In the end, nervously and against the advice of everybody, I agreed to let him have the bike. You can’t protect your children from risk forever, much as you’d want to. I knew I would worry about his biking around town, but then I always worried about him waiting at lonely bus stops late at night – he’d already been mugged twice.

And so he brought home his shiny red Aprilia RS50 – technically a moped – and took to the roads.

At first, each time he rode off, I was all nerves until I heard the vroom-vroom outside the window and knew he was back. It reminded me of when he was 10 and first started walking to school, having to cross a major thoroughfare near our house. Then, too, it took me a while before I learnt to relax. But you can and do get used to having a biker for a son. I even began to see it as a natural step on Nick’s way to adulthood and independence. And his helmet and black leather biking jacket were, I admit, funky additions to the coat-rack in our hallway.

But in the third week he skidded on some spilt oil and fell off, bruising his leg and damaging the handlebars. I immediately went back to being anxious. Then, a few days later, came the second mishap, when he hit an icy patch on a roundabout one night. This time the bruising and bike damage were worse. I began to regret not heeding the warnings, and having let Nick ‘twist my arm’.

His third accident – a side-on collision with a car at a badly-lit junction – was the worst. The bike was no longer rideable, and Nick was badly shaken. Eventually he admitted that he’d been driving a little too fast. ‘But so was the other guy,’ he quickly added.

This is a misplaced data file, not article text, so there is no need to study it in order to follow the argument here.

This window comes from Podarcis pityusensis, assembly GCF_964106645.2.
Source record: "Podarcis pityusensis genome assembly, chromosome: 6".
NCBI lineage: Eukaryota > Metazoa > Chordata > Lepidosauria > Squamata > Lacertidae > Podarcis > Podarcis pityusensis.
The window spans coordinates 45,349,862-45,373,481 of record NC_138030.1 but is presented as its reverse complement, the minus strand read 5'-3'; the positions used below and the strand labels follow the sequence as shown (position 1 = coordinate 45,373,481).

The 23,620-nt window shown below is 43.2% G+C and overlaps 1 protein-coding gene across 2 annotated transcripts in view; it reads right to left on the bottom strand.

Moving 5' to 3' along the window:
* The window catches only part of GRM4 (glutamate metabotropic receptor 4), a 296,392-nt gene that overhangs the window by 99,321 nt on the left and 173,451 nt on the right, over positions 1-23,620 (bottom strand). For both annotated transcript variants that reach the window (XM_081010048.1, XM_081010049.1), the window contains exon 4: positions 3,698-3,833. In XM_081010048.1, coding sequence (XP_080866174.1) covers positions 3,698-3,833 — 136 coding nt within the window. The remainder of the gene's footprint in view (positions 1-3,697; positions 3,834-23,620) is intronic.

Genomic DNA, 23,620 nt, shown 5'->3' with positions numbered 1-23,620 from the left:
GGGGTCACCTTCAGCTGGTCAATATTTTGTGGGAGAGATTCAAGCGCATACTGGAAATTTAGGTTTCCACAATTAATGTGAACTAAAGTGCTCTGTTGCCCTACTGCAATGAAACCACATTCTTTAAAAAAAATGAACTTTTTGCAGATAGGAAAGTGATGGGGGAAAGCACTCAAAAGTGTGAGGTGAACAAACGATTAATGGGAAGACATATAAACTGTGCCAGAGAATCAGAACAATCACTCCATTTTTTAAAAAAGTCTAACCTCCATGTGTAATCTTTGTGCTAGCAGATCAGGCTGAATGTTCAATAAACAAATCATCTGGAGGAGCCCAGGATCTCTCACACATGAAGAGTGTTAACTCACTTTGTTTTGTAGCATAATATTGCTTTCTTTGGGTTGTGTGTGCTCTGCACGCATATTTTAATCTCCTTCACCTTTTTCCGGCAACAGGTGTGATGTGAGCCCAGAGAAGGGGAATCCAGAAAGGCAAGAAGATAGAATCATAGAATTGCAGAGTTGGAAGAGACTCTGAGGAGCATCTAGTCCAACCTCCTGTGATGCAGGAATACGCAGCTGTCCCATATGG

It seemed that the euphoria from whizzing around on his first set of wheels, coupled with inexperience, had been a dangerous mix. The Aprilia was a write-off.

You can imagine the endless ‘I told you so’s’. Even Nick’s own friends advised him against riding again. ‘You’re just not fated to, mate,’ they told him. Reluctantly, he agreed to give it up. I was relieved that the whole episode was at an end, and Nick could stop being Marlon Brando in The Wild Ones.

But as it happened, it wasn’t over yet. With surprising alacrity, the insurance company replaced the old bike with an even faster one. Had they learned nothing? Nick explained to me that, as he was now 17, he could legally drive the superior model, and the lure of the road was, quite simply, irresistible.

Oh no, I groaned, here we go again…

But to give him his due, he was more cautious and sensible the second time ’round. The shock from that final accident turned out to be the best thing for him – just what he needed. Without it, his unchecked over-confidence might have led to real disaster.

He got a Saturday job as trainee mechanic at a motorcycle garage, learned all there was to know about bikes and acquired a new respect for them. He reserved the more adventurous aspects of the pastime for the noisy videos of motorbike stunt riders which he and his pals hooted over in our living room.

As for me, I felt vindicated in the face of all the naysayers (although secretly I sensed that it was less a matter of my having made the right decision, than of Nick having had a few lucky escapes).

And the best thing is, I hear my ex has just got himself a scooter…